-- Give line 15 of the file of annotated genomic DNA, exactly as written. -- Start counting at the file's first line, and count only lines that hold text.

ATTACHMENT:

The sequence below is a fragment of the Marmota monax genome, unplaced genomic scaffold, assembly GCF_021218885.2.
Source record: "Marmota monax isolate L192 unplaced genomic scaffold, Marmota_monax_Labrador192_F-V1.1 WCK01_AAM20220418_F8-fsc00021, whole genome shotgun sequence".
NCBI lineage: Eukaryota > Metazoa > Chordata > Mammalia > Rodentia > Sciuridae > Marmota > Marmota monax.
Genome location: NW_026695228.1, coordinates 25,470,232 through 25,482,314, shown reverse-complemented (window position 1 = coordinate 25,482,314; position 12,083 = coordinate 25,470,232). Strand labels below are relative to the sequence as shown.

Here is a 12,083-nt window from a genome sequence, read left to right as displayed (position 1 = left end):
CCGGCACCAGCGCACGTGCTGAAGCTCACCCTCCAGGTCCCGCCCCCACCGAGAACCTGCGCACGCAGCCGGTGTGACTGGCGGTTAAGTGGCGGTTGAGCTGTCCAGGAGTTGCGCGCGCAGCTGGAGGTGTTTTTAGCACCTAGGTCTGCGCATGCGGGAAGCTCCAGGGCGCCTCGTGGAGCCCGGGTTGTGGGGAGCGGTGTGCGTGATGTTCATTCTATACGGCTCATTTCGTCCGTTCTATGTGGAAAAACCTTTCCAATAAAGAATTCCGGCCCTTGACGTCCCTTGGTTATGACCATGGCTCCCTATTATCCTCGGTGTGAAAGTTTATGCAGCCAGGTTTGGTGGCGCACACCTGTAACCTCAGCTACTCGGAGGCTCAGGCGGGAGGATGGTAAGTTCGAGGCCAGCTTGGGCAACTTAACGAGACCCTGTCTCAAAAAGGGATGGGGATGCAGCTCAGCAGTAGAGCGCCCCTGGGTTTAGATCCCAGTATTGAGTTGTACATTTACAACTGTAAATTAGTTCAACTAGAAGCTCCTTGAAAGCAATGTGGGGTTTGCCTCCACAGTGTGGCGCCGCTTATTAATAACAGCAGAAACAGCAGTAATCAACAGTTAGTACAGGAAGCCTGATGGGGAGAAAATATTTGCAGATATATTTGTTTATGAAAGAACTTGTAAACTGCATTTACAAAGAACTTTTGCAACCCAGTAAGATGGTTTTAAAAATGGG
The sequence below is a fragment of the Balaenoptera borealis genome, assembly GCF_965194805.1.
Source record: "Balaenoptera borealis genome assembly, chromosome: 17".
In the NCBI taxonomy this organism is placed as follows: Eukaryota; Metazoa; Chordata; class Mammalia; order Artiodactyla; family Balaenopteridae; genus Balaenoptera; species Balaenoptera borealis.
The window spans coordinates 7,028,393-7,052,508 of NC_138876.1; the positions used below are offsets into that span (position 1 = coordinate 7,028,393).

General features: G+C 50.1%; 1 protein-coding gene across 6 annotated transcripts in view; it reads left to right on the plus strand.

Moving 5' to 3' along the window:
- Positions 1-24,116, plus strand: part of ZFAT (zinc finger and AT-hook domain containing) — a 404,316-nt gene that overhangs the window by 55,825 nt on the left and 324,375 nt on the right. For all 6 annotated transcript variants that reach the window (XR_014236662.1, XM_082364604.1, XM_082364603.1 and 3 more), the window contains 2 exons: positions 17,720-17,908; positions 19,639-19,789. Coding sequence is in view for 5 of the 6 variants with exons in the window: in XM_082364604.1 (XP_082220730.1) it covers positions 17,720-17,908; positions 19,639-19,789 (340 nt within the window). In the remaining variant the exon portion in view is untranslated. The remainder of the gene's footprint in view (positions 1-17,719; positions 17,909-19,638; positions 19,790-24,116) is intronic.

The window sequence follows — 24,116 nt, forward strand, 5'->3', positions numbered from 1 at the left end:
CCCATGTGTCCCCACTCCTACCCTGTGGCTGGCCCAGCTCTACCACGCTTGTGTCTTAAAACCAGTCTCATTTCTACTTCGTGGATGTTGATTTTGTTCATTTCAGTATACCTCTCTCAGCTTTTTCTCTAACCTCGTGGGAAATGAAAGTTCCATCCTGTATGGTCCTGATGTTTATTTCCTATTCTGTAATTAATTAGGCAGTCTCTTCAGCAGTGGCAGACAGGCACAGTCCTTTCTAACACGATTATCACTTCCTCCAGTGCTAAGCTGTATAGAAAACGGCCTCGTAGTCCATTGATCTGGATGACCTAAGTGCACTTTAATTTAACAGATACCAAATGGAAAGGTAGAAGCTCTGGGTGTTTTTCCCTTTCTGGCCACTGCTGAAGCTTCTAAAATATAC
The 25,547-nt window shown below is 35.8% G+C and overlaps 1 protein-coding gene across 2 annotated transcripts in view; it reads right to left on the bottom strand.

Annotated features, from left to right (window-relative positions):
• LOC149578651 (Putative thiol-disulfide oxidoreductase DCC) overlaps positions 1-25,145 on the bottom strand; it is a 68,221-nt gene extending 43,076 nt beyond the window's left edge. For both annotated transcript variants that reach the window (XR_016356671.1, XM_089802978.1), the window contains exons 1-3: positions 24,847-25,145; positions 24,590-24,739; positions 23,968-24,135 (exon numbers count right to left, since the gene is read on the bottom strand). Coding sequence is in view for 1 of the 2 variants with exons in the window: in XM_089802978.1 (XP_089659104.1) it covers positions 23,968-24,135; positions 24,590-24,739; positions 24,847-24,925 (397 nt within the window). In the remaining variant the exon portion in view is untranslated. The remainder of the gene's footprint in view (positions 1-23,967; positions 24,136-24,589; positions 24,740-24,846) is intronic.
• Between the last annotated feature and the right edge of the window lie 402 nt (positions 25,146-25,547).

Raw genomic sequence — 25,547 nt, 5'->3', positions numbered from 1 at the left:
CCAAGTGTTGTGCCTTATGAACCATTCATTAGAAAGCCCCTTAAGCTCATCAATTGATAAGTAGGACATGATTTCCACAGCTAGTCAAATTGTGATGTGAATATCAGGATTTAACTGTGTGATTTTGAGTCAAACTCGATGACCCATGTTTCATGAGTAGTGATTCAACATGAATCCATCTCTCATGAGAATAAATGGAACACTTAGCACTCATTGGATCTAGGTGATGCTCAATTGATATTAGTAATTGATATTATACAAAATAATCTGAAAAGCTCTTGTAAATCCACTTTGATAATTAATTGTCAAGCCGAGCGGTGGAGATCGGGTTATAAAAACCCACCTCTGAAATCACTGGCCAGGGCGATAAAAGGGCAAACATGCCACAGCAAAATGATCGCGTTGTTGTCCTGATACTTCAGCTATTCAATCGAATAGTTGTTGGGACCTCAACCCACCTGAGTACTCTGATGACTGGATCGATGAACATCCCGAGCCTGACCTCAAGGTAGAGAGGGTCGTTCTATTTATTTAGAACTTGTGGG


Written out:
CCCATGTGTCCCCACTCCTACCCTGTGGCTGGCCCAGCTCTACCACGCTTGTGTCTTAAAACCAGTCTCATTTCTACTTCGTGGATGTTGATTTTGTTCATTTCAGTATACCTCTCTCAGCTTTTTCTCTAACCTCGTGGGAAATGAAAGTTCCATCCTGTATGGTCCTGATGTTTATTTCCTATTCTGTAATTAATTAGGCAGTCTCTTCAGCAGTGGCAGACAGGCACAGTCCTTTCTAACACGATTATCACTTCCTCCAGTGCTAAGCTGTATAGAAAACGGCCTCGTAGTCCATTGATCTGGATGACCTAAGTGCACTTTAATTTAACAGATACCAAATGGAAAGGTAGAAGCTCTGGGTGTTTTTCCCTTTCTGGCCACTGCTGAAGCTTCTAAAATATAC